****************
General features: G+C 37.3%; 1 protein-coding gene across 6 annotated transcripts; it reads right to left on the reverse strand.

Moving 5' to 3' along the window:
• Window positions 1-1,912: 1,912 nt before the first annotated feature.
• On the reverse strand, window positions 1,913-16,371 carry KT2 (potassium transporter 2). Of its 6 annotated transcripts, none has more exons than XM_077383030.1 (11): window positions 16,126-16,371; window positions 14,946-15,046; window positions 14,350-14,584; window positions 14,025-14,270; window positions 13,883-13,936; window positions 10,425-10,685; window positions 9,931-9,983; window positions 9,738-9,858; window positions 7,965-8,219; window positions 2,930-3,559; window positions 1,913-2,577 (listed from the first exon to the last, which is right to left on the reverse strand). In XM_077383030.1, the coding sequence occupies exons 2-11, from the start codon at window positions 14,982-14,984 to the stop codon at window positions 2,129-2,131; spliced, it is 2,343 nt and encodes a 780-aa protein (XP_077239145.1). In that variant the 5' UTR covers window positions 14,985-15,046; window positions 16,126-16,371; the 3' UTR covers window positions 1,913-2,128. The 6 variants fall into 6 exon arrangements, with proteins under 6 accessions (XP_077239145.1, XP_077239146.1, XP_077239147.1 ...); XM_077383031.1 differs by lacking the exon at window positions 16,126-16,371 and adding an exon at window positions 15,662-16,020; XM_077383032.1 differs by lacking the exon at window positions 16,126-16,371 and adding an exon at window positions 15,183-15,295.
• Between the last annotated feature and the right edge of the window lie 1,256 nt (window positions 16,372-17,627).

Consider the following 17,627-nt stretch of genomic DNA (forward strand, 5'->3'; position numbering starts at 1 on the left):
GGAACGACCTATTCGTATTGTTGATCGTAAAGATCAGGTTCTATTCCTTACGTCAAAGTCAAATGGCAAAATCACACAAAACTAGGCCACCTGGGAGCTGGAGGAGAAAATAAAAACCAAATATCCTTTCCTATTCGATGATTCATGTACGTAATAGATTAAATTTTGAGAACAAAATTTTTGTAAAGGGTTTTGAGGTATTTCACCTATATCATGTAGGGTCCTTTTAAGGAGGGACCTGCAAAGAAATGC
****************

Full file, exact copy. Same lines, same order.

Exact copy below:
General features: G+C 37.3%; 1 protein-coding gene across 6 annotated transcripts; it reads right to left on the reverse strand.

Moving 5' to 3' along the window:
• Window positions 1-1,912: 1,912 nt before the first annotated feature.
• On the reverse strand, window positions 1,913-16,371 carry KT2 (potassium transporter 2). Of its 6 annotated transcripts, none has more exons than XM_077383030.1 (11): window positions 16,126-16,371; window positions 14,946-15,046; window positions 14,350-14,584; window positions 14,025-14,270; window positions 13,883-13,936; window positions 10,425-10,685; window positions 9,931-9,983; window positions 9,738-9,858; window positions 7,965-8,219; window positions 2,930-3,559; window positions 1,913-2,577 (listed from the first exon to the last, which is right to left on the reverse strand). In XM_077383030.1, the coding sequence occupies exons 2-11, from the start codon at window positions 14,982-14,984 to the stop codon at window positions 2,129-2,131; spliced, it is 2,343 nt and encodes a 780-aa protein (XP_077239145.1). In that variant the 5' UTR covers window positions 14,985-15,046; window positions 16,126-16,371; the 3' UTR covers window positions 1,913-2,128. The 6 variants fall into 6 exon arrangements, with proteins under 6 accessions (XP_077239145.1, XP_077239146.1, XP_077239147.1 ...); XM_077383031.1 differs by lacking the exon at window positions 16,126-16,371 and adding an exon at window positions 15,662-16,020; XM_077383032.1 differs by lacking the exon at window positions 16,126-16,371 and adding an exon at window positions 15,183-15,295.
• Between the last annotated feature and the right edge of the window lie 1,256 nt (window positions 16,372-17,627).

Consider the following 17,627-nt stretch of genomic DNA (forward strand, 5'->3'; position numbering starts at 1 on the left):
GGAACGACCTATTCGTATTGTTGATCGTAAAGATCAGGTTCTATTCCTTACGTCAAAGTCAAATGGCAAAATCACACAAAACTAGGCCACCTGGGAGCTGGAGGAGAAAATAAAAACCAAATATCCTTTCCTATTCGATGATTCATGTACGTAATAGATTAAATTTTGAGAACAAAATTTTTGTAAAGGGTTTTGAGGTATTTCACCTATATCATGTAGGGTCCTTTTAAGGAGGGACCTGCAAAGAAATGC